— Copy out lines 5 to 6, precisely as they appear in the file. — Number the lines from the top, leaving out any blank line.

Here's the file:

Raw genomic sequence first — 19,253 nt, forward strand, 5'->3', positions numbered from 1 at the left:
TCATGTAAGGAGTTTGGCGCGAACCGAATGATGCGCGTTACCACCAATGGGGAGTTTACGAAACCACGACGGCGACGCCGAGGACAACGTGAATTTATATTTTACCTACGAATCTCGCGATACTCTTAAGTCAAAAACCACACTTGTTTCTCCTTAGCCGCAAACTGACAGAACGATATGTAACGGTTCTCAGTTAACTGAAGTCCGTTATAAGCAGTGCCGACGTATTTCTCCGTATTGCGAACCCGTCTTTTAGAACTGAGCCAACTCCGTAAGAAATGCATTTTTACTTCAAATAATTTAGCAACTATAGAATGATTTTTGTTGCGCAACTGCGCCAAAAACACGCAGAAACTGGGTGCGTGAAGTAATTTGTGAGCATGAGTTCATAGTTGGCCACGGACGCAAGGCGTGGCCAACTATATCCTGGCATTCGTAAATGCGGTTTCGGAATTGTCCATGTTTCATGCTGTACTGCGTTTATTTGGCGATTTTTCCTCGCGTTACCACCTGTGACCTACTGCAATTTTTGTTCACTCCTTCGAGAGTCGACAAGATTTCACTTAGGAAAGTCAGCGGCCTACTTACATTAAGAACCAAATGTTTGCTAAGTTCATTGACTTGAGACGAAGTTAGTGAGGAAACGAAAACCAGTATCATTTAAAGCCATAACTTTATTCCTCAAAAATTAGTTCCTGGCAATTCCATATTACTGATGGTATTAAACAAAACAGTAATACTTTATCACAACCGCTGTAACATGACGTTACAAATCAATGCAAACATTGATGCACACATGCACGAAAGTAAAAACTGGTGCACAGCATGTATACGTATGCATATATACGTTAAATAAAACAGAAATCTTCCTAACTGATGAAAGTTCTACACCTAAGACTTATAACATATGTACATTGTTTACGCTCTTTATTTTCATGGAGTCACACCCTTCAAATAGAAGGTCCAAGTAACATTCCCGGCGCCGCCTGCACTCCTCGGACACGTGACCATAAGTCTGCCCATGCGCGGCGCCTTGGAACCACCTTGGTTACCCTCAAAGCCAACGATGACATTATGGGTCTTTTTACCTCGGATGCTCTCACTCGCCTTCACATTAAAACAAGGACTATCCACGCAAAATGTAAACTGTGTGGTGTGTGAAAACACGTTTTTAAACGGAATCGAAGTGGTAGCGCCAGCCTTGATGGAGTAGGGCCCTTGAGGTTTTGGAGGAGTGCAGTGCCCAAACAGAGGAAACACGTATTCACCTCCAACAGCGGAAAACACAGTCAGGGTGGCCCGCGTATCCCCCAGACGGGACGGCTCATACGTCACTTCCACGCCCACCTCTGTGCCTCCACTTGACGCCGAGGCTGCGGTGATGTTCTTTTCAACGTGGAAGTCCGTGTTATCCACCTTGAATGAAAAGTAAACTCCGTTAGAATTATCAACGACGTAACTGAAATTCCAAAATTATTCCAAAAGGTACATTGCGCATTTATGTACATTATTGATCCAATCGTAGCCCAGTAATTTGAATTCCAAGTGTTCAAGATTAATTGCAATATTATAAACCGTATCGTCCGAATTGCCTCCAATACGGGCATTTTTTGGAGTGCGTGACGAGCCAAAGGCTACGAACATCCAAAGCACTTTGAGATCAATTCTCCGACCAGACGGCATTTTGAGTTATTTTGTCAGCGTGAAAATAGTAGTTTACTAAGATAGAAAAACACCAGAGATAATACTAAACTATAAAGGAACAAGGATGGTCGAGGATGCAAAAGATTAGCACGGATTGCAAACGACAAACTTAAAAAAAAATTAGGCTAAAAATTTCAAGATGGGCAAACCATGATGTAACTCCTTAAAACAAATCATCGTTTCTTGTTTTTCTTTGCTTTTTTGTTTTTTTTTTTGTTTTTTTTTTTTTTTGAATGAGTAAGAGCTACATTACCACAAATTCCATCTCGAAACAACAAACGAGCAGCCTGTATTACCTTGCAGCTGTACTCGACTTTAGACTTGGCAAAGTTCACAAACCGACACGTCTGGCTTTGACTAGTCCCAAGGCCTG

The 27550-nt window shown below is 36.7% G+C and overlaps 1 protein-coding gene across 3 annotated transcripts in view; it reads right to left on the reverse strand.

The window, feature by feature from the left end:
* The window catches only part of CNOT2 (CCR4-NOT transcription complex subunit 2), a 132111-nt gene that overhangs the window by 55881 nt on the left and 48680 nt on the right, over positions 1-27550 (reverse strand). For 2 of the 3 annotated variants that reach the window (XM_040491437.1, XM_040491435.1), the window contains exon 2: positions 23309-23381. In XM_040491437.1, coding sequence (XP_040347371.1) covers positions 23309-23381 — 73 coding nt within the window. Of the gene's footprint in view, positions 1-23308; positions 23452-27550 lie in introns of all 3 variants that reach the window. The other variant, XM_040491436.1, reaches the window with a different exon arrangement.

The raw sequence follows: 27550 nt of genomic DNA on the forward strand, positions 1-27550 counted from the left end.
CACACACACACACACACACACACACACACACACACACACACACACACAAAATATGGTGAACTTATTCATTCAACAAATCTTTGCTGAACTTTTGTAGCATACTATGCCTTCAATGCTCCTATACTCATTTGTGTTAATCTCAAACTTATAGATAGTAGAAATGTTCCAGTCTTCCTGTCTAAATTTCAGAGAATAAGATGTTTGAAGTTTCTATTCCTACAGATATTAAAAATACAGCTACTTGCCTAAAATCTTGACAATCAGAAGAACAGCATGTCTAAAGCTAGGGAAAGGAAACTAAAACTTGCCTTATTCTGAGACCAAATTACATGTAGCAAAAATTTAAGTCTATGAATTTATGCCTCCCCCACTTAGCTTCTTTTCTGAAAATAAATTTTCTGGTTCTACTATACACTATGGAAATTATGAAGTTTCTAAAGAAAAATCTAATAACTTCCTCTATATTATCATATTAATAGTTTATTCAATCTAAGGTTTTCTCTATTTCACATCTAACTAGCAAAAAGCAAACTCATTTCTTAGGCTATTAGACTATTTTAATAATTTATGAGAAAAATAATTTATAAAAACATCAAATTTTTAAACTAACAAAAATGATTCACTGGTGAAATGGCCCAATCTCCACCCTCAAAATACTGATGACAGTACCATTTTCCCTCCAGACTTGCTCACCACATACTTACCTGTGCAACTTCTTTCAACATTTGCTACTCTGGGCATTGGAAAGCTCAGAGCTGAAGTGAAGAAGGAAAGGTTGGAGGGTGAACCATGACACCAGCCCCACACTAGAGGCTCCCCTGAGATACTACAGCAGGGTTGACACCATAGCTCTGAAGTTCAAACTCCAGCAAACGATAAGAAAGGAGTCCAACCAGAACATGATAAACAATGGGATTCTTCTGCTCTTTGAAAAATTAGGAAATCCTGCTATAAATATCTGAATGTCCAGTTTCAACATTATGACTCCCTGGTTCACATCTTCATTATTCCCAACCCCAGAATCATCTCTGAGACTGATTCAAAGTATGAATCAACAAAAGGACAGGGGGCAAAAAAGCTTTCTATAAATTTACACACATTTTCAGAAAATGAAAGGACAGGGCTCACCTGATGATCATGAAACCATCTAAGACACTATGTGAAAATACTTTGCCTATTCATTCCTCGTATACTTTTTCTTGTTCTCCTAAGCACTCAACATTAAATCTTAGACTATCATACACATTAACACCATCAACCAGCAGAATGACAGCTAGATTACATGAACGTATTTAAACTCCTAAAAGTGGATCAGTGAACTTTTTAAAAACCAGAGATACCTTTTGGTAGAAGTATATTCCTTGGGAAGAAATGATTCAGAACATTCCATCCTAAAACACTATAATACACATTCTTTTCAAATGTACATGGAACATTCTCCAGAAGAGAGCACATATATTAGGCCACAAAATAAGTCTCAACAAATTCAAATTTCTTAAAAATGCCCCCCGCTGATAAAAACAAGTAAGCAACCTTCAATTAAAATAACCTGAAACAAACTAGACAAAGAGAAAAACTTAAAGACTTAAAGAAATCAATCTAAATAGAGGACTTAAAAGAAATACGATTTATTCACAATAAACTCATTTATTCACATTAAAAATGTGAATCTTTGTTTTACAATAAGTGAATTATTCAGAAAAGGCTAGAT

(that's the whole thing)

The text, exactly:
* The window catches only part of CNOT2 (CCR4-NOT transcription complex subunit 2), a 132111-nt gene that overhangs the window by 55881 nt on the left and 48680 nt on the right, over positions 1-27550 (reverse strand). For 2 of the 3 annotated variants that reach the window (XM_040491437.1, XM_040491435.1), the window contains exon 2: positions 23309-23381. In XM_040491437.1, coding sequence (XP_040347371.1) covers positions 23309-23381 — 73 coding nt within the window. Of the gene's footprint in view, positions 1-23308; positions 23452-27550 lie in introns of all 3 variants that reach the window. The other variant, XM_040491436.1, reaches the window with a different exon arrangement.

The raw sequence follows: 27550 nt of genomic DNA on the forward strand, positions 1-27550 counted from the left end.